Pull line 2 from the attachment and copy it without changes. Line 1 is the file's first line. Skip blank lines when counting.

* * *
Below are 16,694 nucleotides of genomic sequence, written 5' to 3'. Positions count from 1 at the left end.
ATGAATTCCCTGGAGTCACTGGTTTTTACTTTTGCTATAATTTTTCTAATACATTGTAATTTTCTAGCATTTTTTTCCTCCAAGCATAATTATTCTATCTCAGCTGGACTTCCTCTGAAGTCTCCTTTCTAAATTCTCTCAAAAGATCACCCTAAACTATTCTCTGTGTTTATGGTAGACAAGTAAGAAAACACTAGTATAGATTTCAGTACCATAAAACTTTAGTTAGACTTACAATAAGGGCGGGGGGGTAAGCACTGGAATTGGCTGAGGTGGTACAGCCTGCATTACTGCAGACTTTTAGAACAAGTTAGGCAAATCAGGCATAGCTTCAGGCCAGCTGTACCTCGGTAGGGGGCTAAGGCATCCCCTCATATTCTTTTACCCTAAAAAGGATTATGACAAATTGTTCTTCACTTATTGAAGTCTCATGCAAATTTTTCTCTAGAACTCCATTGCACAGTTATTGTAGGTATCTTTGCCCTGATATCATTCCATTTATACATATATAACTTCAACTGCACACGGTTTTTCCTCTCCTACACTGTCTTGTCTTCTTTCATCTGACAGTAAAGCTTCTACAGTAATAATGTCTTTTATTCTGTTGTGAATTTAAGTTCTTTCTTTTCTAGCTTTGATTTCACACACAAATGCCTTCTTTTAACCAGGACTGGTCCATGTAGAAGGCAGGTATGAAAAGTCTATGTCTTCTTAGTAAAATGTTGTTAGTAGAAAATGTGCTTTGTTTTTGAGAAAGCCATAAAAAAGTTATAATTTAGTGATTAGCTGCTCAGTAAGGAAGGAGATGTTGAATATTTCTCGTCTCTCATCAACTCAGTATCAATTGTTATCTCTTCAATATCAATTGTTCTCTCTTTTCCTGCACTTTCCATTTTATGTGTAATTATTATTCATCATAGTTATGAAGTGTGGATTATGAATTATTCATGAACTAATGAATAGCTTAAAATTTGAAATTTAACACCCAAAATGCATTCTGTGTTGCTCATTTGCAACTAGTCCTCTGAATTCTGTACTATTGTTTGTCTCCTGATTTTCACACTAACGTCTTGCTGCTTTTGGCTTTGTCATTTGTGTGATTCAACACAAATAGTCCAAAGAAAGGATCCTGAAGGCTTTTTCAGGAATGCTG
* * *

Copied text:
ATGAATTCCCTGGAGTCACTGGTTTTTACTTTTGCTATAATTTTTCTAATACATTGTAATTTTCTAGCATTTTTTTCCTCCAAGCATAATTATTCTATCTCAGCTGGACTTCCTCTGAAGTCTCCTTTCTAAATTCTCTCAAAAGATCACCCTAAACTATTCTCTGTGTTTATGGTAGACAAGTAAGAAAACACTAGTATAGATTTCAGTACCATAAAACTTTAGTTAGACTTACAATAAGGGCGGGGGGGTAAGCACTGGAATTGGCTGAGGTGGTACAGCCTGCATTACTGCAGACTTTTAGAACAAGTTAGGCAAATCAGGCATAGCTTCAGGCCAGCTGTACCTCGGTAGGGGGCTAAGGCATCCCCTCATATTCTTTTACCCTAAAAAGGATTATGACAAATTGTTCTTCACTTATTGAAGTCTCATGCAAATTTTTCTCTAGAACTCCATTGCACAGTTATTGTAGGTATCTTTGCCCTGATATCATTCCATTTATACATATATAACTTCAACTGCACACGGTTTTTCCTCTCCTACACTGTCTTGTCTTCTTTCATCTGACAGTAAAGCTTCTACAGTAATAATGTCTTTTATTCTGTTGTGAATTTAAGTTCTTTCTTTTCTAGCTTTGATTTCACACACAAATGCCTTCTTTTAACCAGGACTGGTCCATGTAGAAGGCAGGTATGAAAAGTCTATGTCTTCTTAGTAAAATGTTGTTAGTAGAAAATGTGCTTTGTTTTTGAGAAAGCCATAAAAAAGTTATAATTTAGTGATTAGCTGCTCAGTAAGGAAGGAGATGTTGAATATTTCTCGTCTCTCATCAACTCAGTATCAATTGTTATCTCTTCAATATCAATTGTTCTCTCTTTTCCTGCACTTTCCATTTTATGTGTAATTATTATTCATCATAGTTATGAAGTGTGGATTATGAATTATTCATGAACTAATGAATAGCTTAAAATTTGAAATTTAACACCCAAAATGCATTCTGTGTTGCTCATTTGCAACTAGTCCTCTGAATTCTGTACTATTGTTTGTCTCCTGATTTTCACACTAACGTCTTGCTGCTTTTGGCTTTGTCATTTGTGTGATTCAACACAAATAGTCCAAAGAAAGGATCCTGAAGGCTTTTTCAGGAATGCTG